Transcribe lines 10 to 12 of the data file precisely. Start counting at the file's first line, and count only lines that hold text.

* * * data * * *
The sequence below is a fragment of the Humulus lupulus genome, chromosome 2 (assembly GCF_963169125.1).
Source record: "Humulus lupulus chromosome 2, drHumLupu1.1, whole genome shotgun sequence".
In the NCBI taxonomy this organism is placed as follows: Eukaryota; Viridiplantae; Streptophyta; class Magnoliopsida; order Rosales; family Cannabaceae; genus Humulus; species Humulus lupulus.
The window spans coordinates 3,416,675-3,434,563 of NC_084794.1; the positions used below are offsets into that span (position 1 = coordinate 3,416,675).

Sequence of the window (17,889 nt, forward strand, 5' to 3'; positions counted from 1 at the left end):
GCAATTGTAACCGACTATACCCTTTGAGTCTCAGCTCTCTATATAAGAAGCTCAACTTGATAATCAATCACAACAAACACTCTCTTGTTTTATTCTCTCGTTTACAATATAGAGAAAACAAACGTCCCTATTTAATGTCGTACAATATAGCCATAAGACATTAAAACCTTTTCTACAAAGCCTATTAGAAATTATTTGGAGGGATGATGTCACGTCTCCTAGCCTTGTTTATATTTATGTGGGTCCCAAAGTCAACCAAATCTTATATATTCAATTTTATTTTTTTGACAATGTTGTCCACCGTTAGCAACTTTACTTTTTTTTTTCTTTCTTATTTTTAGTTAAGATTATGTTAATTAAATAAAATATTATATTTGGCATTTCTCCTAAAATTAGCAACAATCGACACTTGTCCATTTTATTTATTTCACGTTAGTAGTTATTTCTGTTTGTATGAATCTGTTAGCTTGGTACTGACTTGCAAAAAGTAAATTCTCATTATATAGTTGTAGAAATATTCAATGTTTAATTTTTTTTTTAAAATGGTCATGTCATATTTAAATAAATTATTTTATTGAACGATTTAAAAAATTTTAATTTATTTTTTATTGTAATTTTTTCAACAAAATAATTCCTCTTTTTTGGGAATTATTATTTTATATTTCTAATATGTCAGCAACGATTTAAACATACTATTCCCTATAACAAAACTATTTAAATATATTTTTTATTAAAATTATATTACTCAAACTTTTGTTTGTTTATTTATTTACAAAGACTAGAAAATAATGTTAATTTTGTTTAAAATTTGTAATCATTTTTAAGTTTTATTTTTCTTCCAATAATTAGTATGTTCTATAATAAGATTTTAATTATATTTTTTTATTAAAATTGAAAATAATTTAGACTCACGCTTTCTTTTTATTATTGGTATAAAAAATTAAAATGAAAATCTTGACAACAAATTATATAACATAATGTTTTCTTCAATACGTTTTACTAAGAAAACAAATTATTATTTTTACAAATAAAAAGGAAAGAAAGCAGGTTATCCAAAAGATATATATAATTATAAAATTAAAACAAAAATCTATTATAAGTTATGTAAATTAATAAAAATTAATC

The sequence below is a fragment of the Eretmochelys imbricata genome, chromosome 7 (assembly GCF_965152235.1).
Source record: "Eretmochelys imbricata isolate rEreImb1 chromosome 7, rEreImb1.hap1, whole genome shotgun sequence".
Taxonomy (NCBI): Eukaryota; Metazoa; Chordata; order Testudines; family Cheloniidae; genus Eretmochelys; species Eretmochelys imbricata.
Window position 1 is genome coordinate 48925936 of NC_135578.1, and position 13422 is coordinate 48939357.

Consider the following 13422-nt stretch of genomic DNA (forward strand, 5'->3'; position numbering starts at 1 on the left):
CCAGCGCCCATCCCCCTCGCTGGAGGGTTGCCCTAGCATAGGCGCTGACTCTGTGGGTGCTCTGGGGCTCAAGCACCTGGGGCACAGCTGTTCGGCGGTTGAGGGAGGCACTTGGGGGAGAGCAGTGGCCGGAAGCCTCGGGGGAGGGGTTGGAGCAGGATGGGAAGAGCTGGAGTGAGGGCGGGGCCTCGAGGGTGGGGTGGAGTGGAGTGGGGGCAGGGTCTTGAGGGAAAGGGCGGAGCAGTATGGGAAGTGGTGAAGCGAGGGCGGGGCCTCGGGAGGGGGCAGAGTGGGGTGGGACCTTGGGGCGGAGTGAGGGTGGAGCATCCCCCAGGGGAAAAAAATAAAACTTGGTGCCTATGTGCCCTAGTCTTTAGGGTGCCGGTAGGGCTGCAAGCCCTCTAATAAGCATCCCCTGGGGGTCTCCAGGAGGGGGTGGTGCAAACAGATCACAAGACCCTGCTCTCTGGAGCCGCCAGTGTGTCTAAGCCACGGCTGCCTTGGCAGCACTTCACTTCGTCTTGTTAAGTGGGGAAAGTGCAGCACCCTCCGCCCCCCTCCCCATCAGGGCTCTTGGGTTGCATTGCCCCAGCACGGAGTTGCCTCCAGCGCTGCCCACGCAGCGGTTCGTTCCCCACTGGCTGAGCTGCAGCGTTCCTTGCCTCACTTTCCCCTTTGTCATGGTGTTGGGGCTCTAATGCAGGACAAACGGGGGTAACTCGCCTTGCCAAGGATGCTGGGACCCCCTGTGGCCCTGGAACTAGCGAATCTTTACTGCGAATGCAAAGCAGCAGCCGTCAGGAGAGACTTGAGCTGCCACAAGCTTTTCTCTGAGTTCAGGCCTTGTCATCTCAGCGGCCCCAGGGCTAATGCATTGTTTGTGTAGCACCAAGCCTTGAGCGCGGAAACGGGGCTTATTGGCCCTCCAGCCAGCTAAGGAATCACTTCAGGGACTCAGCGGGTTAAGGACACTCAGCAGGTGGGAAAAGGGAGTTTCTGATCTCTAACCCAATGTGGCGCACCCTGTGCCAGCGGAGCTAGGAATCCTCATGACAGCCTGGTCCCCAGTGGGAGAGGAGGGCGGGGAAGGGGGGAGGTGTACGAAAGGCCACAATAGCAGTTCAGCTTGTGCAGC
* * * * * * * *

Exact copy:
Window position 1 is genome coordinate 48925936 of NC_135578.1, and position 13422 is coordinate 48939357.

Consider the following 13422-nt stretch of genomic DNA (forward strand, 5'->3'; position numbering starts at 1 on the left):
CCAGCGCCCATCCCCCTCGCTGGAGGGTTGCCCTAGCATAGGCGCTGACTCTGTGGGTGCTCTGGGGCTCAAGCACCTGGGGCACAGCTGTTCGGCGGTTGAGGGAGGCACTTGGGGGAGAGCAGTGGCCGGAAGCCTCGGGGGAGGGGTTGGAGCAGGATGGGAAGAGCTGGAGTGAGGGCGGGGCCTCGAGGGTGGGGTGGAGTGGAGTGGGGGCAGGGTCTTGAGGGAAAGGGCGGAGCAGTATGGGAAGTGGTGAAGCGAGGGCGGGGCCTCGGGAGGGGGCAGAGTGGGGTGGGACCTTGGGGCGGAGTGAGGGTGGAGCATCCCCCAGGGGAAAAAAATAAAACTTGGTGCCTATGTGCCCTAGTCTTTAGGGTGCCGGTAGGGCTGCAAGCCCTCTAATAAGCATCCCCTGGGGGTCTCCAGGAGGGGGTGGTGCAAACAGATCACAAGACCCTGCTCTCTGGAGCCGCCAGTGTGTCTAAGCCACGGCTGCCTTGGCAGCACTTCACTTCGTCTTGTTAAGTGGGGAAAGTGCAGCACCCTCCGCCCCCCTCCCCATCAGGGCTCTTGGGTTGCATTGCCCCAGCACGGAGTTGCCTCCAGCGCTGCCCACGCAGCGGTTCGTTCCCCACTGGCTGAGCTGCAGCGTTCCTTGCCTCACTTTCCCCTTTGTCATGGTGTTGGGGCTCTAATGCAGGACAAACGGGGGTAACTCGCCTTGCCAAGGATGCTGGGACCCCCTGTGGCCCTGGAACTAGCGAATCTTTACTGCGAATGCAAAGCAGCAGCCGTCAGGAGAGACTTGAGCTGCCACAAGCTTTTCTCTGAGTTCAGGCCTTGTCATCTCAGCGGCCCCAGGGCTAATGCATTGTTTGTGTAGCACCAAGCCTTGAGCGCGGAAACGGGGCTTATTGGCCCTCCAGCCAGCTAAGGAATCACTTCAGGGACTCAGCGGGTTAAGGACACTCAGCAGGTGGGAAAAGGGAGTTTCTGATCTCTAACCCAATGTGGCGCACCCTGTGCCAGCGGAGCTAGGAATCCTCATGACAGCCTGGTCCCCAGTGGGAGAGGAGGGCGGGGAAGGGGGGAGGTGTACGAAAGGCCACAATAGCAGTTCAGCTTGTGCAGC